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We can’t afford to lose the John Llewellyn Rhys prize

Filed under: Literary Prizes — Tags: , , , — Bookblurb @ 12:48 pm

Free from the backbiting of the Booker, this award is one that makes a real difference to writers beginning their careers.

Margaret Drabble in 1966, the year she won the John Llewellyn Rhys prize. Photograph: Guardian

The John Llewellyn Rhys prize is one of the most romantic and distinguished of prizes and its disappearance would be a great loss to hopeful authors and the literary world. Booktrust, which sponsors and administers the prize, and which has suffered severe funding cuts, says it must go. This would be very sad.

The prize is awarded to young writers under the age of 35, at the outset of their careers, when a sign of approval means much more than it does in their cynical, competitive, commercial later years. I’ve often argued that the Booker, although originally well-intentioned, now distorts the market and creates immense spite and ill will, egged on by a malicious press, and enraging novelists and publishers who should be old and wise enough to know better. The John Llewellyn Rhys has no such bad side effects. It comes from the clear blue sky, often completely unexpected, and it brings hope, encouragement, and a little much needed money.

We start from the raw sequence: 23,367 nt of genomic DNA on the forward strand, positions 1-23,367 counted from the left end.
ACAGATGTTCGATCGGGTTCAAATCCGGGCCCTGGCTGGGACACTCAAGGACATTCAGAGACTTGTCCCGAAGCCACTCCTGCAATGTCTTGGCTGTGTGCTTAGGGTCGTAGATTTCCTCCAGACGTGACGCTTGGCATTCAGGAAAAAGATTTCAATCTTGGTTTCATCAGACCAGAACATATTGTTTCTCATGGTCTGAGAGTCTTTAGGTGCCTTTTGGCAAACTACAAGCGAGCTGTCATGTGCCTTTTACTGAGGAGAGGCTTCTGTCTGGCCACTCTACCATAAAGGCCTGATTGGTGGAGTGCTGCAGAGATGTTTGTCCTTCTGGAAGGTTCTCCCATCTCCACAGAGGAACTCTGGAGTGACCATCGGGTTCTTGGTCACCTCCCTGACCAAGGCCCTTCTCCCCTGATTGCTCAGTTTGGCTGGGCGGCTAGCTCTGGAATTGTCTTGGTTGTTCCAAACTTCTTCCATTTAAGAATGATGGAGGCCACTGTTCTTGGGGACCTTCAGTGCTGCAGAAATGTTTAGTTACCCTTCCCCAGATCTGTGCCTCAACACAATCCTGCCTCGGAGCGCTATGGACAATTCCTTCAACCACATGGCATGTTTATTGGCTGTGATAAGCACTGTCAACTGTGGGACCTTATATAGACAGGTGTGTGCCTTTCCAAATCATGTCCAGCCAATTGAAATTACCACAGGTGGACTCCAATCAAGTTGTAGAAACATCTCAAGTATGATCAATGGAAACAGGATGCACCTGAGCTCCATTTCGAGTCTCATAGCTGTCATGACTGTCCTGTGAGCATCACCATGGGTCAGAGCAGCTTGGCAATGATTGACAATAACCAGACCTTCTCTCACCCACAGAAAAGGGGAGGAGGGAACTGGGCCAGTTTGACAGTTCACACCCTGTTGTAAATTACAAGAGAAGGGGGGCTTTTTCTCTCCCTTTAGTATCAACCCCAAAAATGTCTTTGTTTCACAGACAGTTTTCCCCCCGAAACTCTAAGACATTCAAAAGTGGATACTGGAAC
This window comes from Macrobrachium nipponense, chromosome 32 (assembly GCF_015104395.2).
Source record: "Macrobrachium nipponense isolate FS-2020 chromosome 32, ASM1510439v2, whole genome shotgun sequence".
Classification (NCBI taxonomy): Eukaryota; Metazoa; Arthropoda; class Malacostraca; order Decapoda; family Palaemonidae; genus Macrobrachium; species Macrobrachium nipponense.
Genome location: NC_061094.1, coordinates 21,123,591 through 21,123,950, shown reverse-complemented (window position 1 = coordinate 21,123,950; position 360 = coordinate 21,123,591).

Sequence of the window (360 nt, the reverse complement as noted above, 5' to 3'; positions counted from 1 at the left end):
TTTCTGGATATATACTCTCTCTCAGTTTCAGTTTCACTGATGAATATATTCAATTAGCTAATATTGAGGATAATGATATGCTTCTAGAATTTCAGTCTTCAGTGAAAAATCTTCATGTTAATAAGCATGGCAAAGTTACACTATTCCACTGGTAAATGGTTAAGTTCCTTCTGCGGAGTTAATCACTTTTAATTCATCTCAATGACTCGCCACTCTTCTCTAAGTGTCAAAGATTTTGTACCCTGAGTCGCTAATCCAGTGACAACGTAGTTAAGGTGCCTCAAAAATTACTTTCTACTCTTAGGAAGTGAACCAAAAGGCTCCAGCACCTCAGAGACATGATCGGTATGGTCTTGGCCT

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Gone With the Wind . . . Done Gone

Filed under: Today in Literature — Tags: , , , — Bookblurb @ 12:24 pm

 

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On this day in 1936, Margaret Mitchell’s Gone With the Wind was published. It had been extensively promoted, chosen as the July selection by the Book-of-the-Month Club, and so gushed about in pre-publication reviews — “Gone With the Wind is very possibly the greatest American novel,” said Publisher’s Weekly — that it was certain to sell, and to provoke parody.